Joking for dollars

Joking for dollars

His dad was a pimp, his stepdad was a Jehovah’s Witness, he was raised on East 14th Street, and he graduated from Fremont High School.  Now Don Reed makes a living by telling jokes off of these things. Reed focuses on his childhood and high school days in Oakland in a one-man show called “East 14th Street” and on his years at UCLA in “The Kipling Hotel.” His full-time job, however, is telling jokes to audiences as the warm-up comedian for “The Tonight Show” on NBC. He is the first African American to have that job in the show’s 60 years on air.

His most recent Bay Area appearance was on Dec. 2 when he performed “East 14th Street” at Yoshi’s Jazz Club in San Francisco. It was a benefit for 510akland, which raises money for music and arts in the Oakland schools.
Earlier, Reed spoke to a group of Fremont High School students who attended his Oct. 19 performance of “The Kipling Hotel” at Laney College and then later followed up with answers to questions sent to him by one of those students.
Here are the questions and answers:

Q: When did you become a comedian?
A: I started catching BART over to San Francisco to watch comedians at The Punchline. Then I started doing humorous speeches for forenics competition in junior college. Thereafter, after I was recruited to UCLA for Speech & Debate — I won the National Championship in Humorous Speaking, and everybody said, “You need to be a comedian!”  And, so, I actually became one for real in 1982.

Q: How does it feel to change the life you had as a man who went to college on a “partial scholarship” to a man who is now making more than he ever imagined?
A: I am very, very grateful and stop to give thanks on a waaaay regular basis. I was at Fremont, wondering if I could reach higher ground one day, wondering if education mattered at all. It did. Big time. Education changes your financial game. A lot is said about, “You’re supposed to go to school. You’re supposed to get a job.” But, little is said about the fact that it is highly unlikely that you will go beyond simply having a job to excelling and making a great living by locking into school. But if you do, you can.

Q: What will the proceeds from your [Dec. 2] benefit for Oakland schools go to? Are they going to be sent to Fremont so we can have art?
A:  It’s called 51Oakland — and the organization’s goal is to help keep music and the arts alive in Oakland schools.  At the first meeting [with 510akland officials], I stated, “Are we going to do something for Fremont?”  We agreed yes. So as time moves forward, Fremont will be in our plans to bring some shine to Oakland youth. Remember, as I say in the show,  “Nothing is too wonderful to be true.” You could not have told me that while I was sitting on the bench at Fremont back in 1976, with my afro and platforms that today I would be performing on a set where on any given day Denzel Washington, J-Lo, Jay Z, Kanye West, Oprah, Justin Timberlake, Tom Cruise and, yes, even President Obama would be — any day — every day — any of those people and more. But … it’s real you guys. It’s real Fremont Tigers! Be about your education and be about aiming for the top!  Don’t allow gangs, life’s setbacks, drugs or alcohol to slow your roll. Roll forward and roll upward. Do the best possible.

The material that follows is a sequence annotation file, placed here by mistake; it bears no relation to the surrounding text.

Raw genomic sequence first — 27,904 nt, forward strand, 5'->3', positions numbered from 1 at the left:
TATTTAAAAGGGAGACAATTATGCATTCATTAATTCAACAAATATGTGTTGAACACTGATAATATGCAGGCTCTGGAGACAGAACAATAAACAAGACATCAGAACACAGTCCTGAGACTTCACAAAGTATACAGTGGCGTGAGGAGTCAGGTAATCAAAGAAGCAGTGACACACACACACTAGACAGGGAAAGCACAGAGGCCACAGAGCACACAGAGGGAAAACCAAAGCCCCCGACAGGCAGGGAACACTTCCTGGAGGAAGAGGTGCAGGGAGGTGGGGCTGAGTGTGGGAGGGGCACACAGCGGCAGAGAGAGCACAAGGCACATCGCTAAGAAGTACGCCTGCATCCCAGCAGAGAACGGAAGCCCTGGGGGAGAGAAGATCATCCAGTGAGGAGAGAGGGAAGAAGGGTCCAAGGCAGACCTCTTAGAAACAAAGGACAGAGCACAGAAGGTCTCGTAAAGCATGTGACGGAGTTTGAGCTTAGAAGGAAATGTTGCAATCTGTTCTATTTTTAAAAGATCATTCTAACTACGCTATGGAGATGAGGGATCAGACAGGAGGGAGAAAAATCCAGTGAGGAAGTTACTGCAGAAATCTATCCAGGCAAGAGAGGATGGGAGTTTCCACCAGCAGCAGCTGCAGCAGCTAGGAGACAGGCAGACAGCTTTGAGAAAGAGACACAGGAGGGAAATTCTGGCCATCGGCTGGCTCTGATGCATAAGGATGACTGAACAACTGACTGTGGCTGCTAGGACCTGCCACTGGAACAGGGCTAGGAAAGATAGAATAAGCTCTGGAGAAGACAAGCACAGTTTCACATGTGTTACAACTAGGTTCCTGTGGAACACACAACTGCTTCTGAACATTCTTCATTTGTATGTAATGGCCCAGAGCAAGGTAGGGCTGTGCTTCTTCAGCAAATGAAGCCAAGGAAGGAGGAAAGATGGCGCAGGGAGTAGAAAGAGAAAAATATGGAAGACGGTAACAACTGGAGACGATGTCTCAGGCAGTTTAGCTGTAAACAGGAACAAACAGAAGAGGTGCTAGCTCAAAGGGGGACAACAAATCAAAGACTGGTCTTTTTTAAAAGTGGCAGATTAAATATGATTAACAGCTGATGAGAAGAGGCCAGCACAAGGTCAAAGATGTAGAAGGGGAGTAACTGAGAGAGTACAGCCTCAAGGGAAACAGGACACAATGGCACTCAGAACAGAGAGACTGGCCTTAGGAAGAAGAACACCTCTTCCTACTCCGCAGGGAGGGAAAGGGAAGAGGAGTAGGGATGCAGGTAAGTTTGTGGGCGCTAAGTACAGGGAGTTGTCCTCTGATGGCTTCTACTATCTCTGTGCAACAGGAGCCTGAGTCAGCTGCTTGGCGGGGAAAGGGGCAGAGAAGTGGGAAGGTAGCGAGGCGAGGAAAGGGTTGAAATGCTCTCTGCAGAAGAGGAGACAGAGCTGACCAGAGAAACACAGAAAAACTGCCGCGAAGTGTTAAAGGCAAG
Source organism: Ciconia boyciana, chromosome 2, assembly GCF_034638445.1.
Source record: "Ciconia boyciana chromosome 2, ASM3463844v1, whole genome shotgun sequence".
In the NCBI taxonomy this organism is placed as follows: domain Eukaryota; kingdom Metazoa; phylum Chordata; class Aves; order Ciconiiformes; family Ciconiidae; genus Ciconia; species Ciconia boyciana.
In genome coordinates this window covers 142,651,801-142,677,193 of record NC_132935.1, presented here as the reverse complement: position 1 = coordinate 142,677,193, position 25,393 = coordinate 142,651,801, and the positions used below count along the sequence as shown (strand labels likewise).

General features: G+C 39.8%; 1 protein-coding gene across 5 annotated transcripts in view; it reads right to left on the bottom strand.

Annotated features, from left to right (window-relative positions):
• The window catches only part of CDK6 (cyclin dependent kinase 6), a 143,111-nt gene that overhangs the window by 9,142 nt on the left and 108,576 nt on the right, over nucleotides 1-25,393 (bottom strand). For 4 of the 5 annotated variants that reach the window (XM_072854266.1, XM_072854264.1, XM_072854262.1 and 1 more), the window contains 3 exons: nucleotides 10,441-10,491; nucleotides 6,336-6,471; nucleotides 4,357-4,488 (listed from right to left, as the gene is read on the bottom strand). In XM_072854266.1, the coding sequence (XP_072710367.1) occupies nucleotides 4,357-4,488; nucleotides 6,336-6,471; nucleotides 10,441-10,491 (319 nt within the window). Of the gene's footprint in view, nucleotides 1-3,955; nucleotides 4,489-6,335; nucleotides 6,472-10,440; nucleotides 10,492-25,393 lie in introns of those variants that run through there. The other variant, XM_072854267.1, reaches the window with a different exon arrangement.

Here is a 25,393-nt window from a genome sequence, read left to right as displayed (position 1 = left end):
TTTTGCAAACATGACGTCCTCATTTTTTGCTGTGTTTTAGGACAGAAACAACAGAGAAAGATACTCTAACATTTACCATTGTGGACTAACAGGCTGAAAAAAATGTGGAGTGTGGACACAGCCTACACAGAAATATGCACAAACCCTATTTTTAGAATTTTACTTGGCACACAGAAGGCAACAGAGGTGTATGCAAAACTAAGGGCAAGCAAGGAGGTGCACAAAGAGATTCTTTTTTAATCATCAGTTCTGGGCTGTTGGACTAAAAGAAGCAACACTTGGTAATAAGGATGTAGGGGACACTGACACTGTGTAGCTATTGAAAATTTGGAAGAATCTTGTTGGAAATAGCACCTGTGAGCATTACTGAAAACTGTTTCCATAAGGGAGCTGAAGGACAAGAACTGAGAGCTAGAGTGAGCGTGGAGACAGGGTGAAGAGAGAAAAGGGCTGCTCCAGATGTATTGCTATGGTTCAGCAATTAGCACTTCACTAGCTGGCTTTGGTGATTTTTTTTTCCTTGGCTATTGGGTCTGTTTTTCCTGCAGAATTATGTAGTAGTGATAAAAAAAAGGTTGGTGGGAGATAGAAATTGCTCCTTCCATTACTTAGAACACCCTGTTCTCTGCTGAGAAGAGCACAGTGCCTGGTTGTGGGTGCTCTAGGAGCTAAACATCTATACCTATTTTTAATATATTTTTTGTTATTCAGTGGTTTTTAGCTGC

Q: When will be the next time you come to Oakland?
A: I’m hoping to do stand-up there perhaps back at Yoshi’s Oakland by March April 2013. I’ll likely do some smaller nights at Oakland comedy venues leading up to that though — and perhaps back to Laney by end of 2013 with an all new show. I’m developing two. So it will either be about my adventures with big celebrities or about my Oakland past — elementary school years — before my father ran off to the streets, which led to his living an unsavory life as an Oakland pimp, but which also led him to push me to go to UCLA — which led to voiceover for Spiderman, Flintstones, writing for television and now working as the first African American opening act for “The Tonight Show” in its 60 year history. The new show will likely be a prequel to “East 14th” — my first show.

Q: Did everyone you tell support your decision?
A:  Not even! A girlfriend I had been with for years said, “You’re not that funny.  You’re sitting around with friends being funny — but you’re not “laugh out loud, do it for a living” funny.  After I was performing on HBO, Showtime and “The Cosby Show,” she finally said, “I just didn’t want you to move away, so I said you weren’t funny. But, obviously, you knew you were.” Family members were on the fence too. But when they came out and saw me, they changed their opinion fast, then fully supported me.